The Cato Journal’s new issue is all about immigration, and it includes an article from Gordon Hanson, who is one of the leading economists on this. Hanson repeats a claim that is common, and I think worth debating: that the fiscal externality of low-skilled immigrants should be internalized by their employers. Here is how he puts it:

Another source of unequal burden sharing is that U.S. employers enjoy benefits from immigration, in terms of higher productivity for their operations, while taxpayers pay for the education and health services that immigrant households receive. Taxpayers thus subsidize employers in agriculture, construction, meatpacking, restaurants and hotels, and other sectors that have high levels of employment of low-skilled immigrant labor. A reasonable solution to the current predicament is to eliminate such subsidies by making employers internalize the fiscal cost of immigrant workers. One way of achieving internalization is to subject employers to an immigrant labor payroll tax that would fund the benefits that their immigrant employees, and their family members, receive. Such a tax would make employers bear the fiscal consequences of immigration, releasing taxpayers from the burden and perhaps easing political opposition to immigration.

The notion here is that the employment of low-skilled immigrants is generating an externality, and that the employer who make up one side of these exchanges are not internalizing the cost of this externality. This leads them to hire them more low-skilled immigrants than they would if they had to pay the full cost. This treats low-skilled immigrants as being comparable to pollution generated by the employers, and proposes a Pigouvian tax to internalize the costs. But is this logic correct?

For one thing, I am surprised when I read liberals accepting that welfare and subsidies to low-income people are externalities to the Americans who pay for them. Is there some economic reason why these externalities should be internalized when foreigners generate them and not when natives do so?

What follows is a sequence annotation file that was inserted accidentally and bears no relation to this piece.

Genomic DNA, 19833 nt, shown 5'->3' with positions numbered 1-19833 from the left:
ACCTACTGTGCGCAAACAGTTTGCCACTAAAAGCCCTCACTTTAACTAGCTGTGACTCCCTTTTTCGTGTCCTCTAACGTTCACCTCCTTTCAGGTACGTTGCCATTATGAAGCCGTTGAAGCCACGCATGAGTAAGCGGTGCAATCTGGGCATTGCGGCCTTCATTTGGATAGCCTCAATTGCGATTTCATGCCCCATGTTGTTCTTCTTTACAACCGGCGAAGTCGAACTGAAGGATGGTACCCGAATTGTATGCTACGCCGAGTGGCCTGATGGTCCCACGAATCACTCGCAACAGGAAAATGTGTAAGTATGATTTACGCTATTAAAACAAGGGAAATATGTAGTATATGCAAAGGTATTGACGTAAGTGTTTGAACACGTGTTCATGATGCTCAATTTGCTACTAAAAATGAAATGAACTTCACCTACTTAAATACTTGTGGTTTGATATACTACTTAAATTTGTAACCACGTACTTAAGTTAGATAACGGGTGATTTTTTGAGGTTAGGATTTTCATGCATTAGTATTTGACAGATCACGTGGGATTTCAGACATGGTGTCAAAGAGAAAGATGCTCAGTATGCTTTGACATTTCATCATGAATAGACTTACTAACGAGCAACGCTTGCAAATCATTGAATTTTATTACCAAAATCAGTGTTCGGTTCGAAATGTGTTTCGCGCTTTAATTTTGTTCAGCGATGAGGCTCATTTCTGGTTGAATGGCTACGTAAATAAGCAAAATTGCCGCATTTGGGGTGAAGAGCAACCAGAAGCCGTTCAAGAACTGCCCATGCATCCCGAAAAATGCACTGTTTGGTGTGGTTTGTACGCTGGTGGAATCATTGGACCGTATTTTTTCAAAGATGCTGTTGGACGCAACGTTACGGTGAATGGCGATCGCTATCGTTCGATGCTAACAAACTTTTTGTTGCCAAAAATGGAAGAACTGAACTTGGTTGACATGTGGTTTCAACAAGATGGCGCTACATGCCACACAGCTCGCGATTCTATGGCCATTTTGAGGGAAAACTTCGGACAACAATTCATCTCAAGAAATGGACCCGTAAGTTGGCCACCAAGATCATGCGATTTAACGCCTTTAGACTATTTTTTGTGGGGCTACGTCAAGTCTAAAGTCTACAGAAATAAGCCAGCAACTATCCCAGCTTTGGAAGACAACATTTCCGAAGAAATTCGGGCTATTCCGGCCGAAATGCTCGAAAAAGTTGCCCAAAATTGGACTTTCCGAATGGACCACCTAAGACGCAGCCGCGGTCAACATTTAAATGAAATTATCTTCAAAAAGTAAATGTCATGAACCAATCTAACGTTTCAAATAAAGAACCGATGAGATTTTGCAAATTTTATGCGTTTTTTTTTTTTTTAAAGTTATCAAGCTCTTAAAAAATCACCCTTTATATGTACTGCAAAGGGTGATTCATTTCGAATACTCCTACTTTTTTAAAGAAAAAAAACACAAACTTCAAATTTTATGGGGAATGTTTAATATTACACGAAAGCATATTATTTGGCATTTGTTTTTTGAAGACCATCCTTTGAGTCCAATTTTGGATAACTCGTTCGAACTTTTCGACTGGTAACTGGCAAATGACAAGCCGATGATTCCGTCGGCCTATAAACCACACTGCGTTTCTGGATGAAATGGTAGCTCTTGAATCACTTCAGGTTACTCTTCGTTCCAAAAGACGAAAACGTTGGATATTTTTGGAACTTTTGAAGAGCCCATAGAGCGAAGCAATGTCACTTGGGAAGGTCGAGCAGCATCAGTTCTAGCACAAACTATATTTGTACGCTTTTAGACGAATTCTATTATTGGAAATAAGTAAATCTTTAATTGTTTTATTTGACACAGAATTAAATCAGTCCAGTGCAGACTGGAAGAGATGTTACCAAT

Typically, transfers to the poor are justified on the economic grounds that people care about other people, and so improving the welfare of the poor is a public good to some extent. This isn’t just a liberal argument, here’s Greg Mankiw embracing it. In this case the fiscal burden of the low-skilled is not an externality, because everyone else receives positive utility from seeing them less poor.  Some might argue that by this logic what separates subsidies to immigrant from subsidies to natives is that Americans in general don’t care about the welfare of immigrants enough to justify the subsidies, so they are in fact externalities. This, to me, suggests that it is the policy that is generating the externality, and not the employers. If we wish to correct this is it not better to change the law so we stop giving subsidies to immigrants?

Another problem with thinking of employers as generating the externality is the fact that non-working immigrants surely generate a greater net fiscal burden than working immigrants. A tax on low-skilled immigrant working hours will result in less low-skilled immigrant working hours. In some cases this will result in immigrants returning home which will reduce the fiscal burden. But in other cases it will just result in immigrants working less hours, with perhaps less family members per household working, which will increase the net fiscal burden. Given this it seems to make more sense to tax immigrants themselves rather than those who hire them.

Gordon Hanson is just trying to find ways to make immigration more acceptable to Americans so that there can be more of it, so I don’t begrudge him for proposing an unpalatable solution. After all, most pragmatic solutions to convincing Americans to tolerate more immigration seem to have some unpalatable aspect to them. But I think accepting that the fiscal burden of low-skilled immigration represents a real externality generated by employers is both untrue and an unproductive framing of the problem.

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